« Continue Browsing

e-mail article Print     e-mail article E-mail

Published June 28 2012

Lakota speakers looking to start immersion day care

SIOUX FALLS, S.D. – Tama I’atala doesn’t want his children to feel as disconnected from their Lakota heritage as he does from his Samoan culture.

I’atala, who is part Lakota and lives on the Pine Ridge Indian Reservation, has a solution: have his children, including his 17-month-old son, learn the language.

“I don’t want my kids to grow up without that sense of pride of who they are,” said I’atala, 36.

I’atala is part of a small group of people on the reservation trying to start a Lakota language-immersion day care for infants in hopes of increasing the number of people fluent in the language and, ultimately, strengthening the Lakota culture.

There are fewer than 6,000 Lakota speakers – less than 14 percent of the Lakota population in North Dakota and South Dakota, and the average age of a Lakota speaker is 60.

Several other efforts are under way to preserve the Lakota language, but the day care is unique because the children would be taught Lakota as the primary language. The hope is the children would feed into Lakota-first preschools and elementary schools.

“We think really the best way to approach immersion from Step 1 is to start with kids who are preverbal infants and can therefore learn Lakota as a first language,” Peter Hill said. Hill, originally from Philadelphia, moved to the reservation several years ago and learned Lakota. He has taught it at several area schools – and to his 2-year-old daughter.

“It seems that kids really see their first language as their default language, their home-base language. Even in a really successful immersion program where kids can become successful, it never quite has that centrality to them,” he said.

But Hill and the other day care supporters are having trouble finding between $76,000 and $108,000 in grants and resources necessary to pay the salaries of two full-time Lakota-speaking caregivers, an administrator and miscellaneous expenses. With the economy still in recovery mode, many organizations are cutting back or not awarding new grants, Hill said.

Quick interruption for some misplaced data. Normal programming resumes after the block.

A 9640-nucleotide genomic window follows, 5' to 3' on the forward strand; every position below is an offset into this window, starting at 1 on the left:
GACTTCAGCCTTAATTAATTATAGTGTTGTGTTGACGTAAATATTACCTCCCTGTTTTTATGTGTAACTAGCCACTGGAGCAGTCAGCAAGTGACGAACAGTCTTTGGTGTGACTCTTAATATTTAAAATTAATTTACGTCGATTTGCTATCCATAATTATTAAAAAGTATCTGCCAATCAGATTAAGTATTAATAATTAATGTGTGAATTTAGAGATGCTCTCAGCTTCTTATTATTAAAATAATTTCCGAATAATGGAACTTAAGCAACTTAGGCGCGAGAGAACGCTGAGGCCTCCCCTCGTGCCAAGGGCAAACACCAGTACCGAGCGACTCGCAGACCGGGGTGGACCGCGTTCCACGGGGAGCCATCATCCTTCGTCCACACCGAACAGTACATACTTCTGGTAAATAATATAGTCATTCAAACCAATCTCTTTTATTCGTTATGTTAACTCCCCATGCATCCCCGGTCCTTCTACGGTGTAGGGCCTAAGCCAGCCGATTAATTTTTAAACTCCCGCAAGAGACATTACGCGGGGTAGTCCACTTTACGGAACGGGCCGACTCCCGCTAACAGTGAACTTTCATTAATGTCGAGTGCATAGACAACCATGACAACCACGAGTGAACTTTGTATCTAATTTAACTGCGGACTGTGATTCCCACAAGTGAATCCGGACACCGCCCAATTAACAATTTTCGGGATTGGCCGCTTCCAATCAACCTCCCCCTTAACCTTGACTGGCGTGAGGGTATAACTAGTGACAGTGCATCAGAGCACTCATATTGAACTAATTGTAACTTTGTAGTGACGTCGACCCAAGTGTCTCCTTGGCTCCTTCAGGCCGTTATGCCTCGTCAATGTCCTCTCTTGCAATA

On the Standing Rock Indian Reservation, which straddles the North Dakota-South Dakota border, a similar effort is under way. The Standing Sioux Rock Tribe received grants from the Administration of Native Americans to offer what is called an immersion nest. As many as 10 3-year-olds will take part in the program starting in September, said project director Sacheen Whitetail Cross.

One of the biggest hurdles in Lakota language immersion is finding qualified teachers, said Wilhelm K. Meya, executive director of the Lakota Language Consortium, a nonprofit organization trying to preserve and revitalize the language.

Immersion teachers are not only required to be fluent in the language but must also be able to convey their understanding and mastery of the language to students, he said.

The Lakota Language Education Action Program is trying to increase the number of teachers. It offers tuition, room and board to qualified language students at the University of South Dakota or Sitting Bull College on the Standing Rock reservation in Fort Yates, N.D.

Once completed, students are required to teach Lakota in a classroom for the same amount of time they received funding.

I’atala, who is currently enrolled in the LLEAP program at the University of South Dakota, said language efforts are key to keeping the Lakota culture strong.

“I think, personally, it starts with the language,” he said.